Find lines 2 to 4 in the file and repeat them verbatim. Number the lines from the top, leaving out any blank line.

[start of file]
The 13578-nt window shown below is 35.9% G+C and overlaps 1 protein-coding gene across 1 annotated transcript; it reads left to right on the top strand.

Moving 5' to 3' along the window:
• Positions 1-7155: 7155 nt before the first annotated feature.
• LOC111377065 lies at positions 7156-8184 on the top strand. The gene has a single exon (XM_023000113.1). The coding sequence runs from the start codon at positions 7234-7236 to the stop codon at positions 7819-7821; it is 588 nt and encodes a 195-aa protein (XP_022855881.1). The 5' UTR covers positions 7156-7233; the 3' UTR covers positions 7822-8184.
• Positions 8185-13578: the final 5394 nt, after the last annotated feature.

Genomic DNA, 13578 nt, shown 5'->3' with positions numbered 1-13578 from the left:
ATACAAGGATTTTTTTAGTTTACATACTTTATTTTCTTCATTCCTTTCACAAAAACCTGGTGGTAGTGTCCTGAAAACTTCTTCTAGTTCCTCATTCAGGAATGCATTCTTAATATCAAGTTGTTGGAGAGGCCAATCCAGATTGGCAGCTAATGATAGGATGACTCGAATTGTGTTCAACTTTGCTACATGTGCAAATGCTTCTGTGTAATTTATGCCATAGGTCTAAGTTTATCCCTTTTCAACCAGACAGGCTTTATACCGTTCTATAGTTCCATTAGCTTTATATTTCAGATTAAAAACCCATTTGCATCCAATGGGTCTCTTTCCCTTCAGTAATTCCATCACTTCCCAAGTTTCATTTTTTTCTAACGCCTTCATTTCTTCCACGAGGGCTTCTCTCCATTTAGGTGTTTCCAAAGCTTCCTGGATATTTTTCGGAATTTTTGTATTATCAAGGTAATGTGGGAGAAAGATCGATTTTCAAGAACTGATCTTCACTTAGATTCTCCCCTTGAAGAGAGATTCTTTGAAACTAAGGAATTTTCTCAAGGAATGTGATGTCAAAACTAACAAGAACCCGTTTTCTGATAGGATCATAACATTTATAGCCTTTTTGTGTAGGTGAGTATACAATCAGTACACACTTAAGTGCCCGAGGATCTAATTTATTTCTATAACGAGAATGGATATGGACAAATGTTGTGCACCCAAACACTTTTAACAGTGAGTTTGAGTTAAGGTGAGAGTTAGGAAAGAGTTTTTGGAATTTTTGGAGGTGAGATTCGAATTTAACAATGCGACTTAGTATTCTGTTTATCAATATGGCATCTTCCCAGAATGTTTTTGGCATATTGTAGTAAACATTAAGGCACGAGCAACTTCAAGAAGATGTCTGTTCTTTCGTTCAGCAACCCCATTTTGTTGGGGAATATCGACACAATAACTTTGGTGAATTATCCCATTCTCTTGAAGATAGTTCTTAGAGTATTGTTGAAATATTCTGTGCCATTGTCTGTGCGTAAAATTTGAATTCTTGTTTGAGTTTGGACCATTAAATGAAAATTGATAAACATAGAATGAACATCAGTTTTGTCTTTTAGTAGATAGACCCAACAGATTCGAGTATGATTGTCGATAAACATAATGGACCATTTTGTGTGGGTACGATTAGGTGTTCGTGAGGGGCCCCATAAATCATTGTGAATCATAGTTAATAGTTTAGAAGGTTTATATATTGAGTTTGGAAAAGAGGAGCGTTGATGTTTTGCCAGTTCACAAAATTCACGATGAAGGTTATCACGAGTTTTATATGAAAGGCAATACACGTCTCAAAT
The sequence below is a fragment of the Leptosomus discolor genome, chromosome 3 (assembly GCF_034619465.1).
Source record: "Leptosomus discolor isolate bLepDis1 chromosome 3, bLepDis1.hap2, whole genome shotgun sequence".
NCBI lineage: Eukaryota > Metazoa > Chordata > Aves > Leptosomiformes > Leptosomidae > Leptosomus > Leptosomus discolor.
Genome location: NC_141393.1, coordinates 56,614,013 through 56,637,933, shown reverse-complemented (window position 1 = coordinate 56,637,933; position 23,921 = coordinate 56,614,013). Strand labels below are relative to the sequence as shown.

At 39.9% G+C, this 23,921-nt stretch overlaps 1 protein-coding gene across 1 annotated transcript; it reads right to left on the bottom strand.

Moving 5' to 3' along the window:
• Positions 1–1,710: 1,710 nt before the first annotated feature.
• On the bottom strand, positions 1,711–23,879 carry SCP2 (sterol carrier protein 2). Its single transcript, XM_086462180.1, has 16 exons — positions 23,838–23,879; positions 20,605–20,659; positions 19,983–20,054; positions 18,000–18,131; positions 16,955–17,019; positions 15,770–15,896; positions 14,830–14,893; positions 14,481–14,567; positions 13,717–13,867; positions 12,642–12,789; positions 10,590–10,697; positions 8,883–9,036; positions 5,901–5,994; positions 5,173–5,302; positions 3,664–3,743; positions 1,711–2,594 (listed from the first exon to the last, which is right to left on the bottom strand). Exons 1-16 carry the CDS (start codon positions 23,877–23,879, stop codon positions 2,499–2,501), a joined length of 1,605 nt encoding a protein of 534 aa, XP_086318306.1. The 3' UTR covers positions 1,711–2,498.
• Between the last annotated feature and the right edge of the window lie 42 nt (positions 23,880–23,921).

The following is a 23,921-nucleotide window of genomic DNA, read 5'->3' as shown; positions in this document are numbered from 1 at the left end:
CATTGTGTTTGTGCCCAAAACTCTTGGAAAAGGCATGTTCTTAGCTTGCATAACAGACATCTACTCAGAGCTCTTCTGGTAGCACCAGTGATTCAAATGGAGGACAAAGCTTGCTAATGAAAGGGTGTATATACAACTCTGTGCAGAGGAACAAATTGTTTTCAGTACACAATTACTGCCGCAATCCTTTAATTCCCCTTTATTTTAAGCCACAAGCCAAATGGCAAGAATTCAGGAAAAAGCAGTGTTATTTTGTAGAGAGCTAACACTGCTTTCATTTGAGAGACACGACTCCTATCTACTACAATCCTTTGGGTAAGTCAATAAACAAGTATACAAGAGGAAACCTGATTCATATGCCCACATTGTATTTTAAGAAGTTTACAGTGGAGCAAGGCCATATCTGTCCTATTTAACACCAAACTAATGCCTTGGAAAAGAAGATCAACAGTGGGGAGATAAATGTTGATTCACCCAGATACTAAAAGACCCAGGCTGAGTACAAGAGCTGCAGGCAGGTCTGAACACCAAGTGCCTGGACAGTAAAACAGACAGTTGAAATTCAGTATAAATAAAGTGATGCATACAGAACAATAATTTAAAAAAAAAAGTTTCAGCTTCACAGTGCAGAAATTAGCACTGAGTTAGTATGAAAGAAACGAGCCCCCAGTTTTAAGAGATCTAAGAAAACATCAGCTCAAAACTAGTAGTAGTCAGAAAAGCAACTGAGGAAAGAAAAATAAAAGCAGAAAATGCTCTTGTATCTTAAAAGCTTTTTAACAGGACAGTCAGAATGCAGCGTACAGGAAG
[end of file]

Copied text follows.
Moving 5' to 3' along the window:
• Positions 1-7155: 7155 nt before the first annotated feature.
• LOC111377065 lies at positions 7156-8184 on the top strand. The gene has a single exon (XM_023000113.1). The coding sequence runs from the start codon at positions 7234-7236 to the stop codon at positions 7819-7821; it is 588 nt and encodes a 195-aa protein (XP_022855881.1). The 5' UTR covers positions 7156-7233; the 3' UTR covers positions 7822-8184.